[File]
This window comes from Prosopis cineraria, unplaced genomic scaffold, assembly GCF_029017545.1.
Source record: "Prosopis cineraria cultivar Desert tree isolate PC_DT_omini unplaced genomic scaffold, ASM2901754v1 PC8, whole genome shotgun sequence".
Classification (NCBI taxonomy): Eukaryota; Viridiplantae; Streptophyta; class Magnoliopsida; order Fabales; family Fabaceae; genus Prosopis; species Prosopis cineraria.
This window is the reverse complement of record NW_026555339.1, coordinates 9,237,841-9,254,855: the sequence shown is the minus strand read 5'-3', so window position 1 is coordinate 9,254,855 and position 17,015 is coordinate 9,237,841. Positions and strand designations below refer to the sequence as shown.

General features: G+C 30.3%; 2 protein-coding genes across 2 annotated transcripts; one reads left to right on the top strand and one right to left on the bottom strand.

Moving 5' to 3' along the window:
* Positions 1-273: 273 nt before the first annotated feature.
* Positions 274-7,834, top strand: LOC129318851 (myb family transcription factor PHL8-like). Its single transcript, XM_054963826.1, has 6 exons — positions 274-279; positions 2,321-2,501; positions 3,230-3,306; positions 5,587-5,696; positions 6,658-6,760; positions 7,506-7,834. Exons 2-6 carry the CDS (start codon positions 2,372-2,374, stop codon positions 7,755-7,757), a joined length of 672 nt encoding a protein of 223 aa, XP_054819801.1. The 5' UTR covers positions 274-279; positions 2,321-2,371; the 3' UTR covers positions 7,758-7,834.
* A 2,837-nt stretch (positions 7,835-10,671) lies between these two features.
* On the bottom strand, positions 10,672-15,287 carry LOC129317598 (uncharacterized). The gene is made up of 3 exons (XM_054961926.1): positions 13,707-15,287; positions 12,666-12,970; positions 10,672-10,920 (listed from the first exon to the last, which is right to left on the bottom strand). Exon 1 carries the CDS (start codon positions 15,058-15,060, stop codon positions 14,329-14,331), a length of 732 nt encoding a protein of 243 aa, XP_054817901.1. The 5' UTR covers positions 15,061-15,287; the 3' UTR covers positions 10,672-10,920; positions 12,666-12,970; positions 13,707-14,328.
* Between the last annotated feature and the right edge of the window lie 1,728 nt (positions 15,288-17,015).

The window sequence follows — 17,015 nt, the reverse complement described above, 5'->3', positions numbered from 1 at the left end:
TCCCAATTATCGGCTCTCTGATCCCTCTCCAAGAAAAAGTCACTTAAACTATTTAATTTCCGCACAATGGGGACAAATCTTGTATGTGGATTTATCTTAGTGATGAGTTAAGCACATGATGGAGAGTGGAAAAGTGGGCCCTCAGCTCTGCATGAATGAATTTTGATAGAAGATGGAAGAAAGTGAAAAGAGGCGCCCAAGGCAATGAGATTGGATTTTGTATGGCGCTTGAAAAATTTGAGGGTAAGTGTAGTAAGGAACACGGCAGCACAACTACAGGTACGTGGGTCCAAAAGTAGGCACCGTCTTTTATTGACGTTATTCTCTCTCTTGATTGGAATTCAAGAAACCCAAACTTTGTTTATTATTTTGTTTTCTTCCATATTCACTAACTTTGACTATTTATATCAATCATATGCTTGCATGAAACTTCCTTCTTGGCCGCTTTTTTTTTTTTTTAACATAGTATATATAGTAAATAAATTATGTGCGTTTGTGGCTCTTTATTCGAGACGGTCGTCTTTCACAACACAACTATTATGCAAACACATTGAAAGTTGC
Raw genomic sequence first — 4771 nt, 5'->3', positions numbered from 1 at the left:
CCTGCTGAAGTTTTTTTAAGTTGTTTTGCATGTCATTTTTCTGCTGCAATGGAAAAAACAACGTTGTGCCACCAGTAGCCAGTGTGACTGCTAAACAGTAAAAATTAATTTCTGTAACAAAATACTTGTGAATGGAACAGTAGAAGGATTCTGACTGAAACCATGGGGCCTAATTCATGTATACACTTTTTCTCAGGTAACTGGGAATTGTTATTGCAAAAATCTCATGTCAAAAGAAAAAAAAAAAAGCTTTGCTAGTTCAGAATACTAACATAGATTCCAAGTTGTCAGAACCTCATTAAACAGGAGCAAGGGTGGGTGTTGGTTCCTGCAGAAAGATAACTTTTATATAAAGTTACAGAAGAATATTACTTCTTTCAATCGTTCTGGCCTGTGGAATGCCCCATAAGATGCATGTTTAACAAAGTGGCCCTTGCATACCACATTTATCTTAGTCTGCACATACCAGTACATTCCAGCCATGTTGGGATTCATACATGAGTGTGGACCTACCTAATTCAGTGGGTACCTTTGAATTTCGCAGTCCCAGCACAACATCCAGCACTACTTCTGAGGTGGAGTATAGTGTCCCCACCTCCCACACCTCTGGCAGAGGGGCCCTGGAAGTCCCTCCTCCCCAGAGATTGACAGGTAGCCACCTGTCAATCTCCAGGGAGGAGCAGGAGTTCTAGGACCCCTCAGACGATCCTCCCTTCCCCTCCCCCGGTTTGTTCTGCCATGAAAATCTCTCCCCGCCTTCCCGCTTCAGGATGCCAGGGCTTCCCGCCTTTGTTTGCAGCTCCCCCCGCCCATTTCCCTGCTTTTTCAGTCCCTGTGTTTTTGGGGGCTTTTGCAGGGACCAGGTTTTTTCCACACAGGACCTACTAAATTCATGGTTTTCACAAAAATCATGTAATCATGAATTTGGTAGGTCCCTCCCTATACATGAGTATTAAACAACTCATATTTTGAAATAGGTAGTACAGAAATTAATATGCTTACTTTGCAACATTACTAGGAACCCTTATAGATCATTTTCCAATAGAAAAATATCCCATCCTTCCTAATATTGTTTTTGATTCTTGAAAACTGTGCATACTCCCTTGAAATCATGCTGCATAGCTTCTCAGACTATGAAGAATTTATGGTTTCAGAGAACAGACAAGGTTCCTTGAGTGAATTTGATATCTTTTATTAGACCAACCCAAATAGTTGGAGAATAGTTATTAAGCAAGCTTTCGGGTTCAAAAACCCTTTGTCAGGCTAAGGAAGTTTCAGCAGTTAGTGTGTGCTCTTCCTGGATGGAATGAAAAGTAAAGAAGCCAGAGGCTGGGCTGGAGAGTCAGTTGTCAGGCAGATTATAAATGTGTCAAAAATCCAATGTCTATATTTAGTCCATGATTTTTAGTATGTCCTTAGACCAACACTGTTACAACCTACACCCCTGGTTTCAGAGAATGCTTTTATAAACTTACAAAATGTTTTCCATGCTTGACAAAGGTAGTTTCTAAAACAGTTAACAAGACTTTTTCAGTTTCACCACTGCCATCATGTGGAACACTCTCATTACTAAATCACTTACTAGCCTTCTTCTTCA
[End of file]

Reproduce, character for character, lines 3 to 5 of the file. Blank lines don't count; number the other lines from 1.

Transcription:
Classification (NCBI taxonomy): Eukaryota; Viridiplantae; Streptophyta; class Magnoliopsida; order Fabales; family Fabaceae; genus Prosopis; species Prosopis cineraria.
This window is the reverse complement of record NW_026555339.1, coordinates 9,237,841-9,254,855: the sequence shown is the minus strand read 5'-3', so window position 1 is coordinate 9,254,855 and position 17,015 is coordinate 9,237,841. Positions and strand designations below refer to the sequence as shown.

General features: G+C 30.3%; 2 protein-coding genes across 2 annotated transcripts; one reads left to right on the top strand and one right to left on the bottom strand.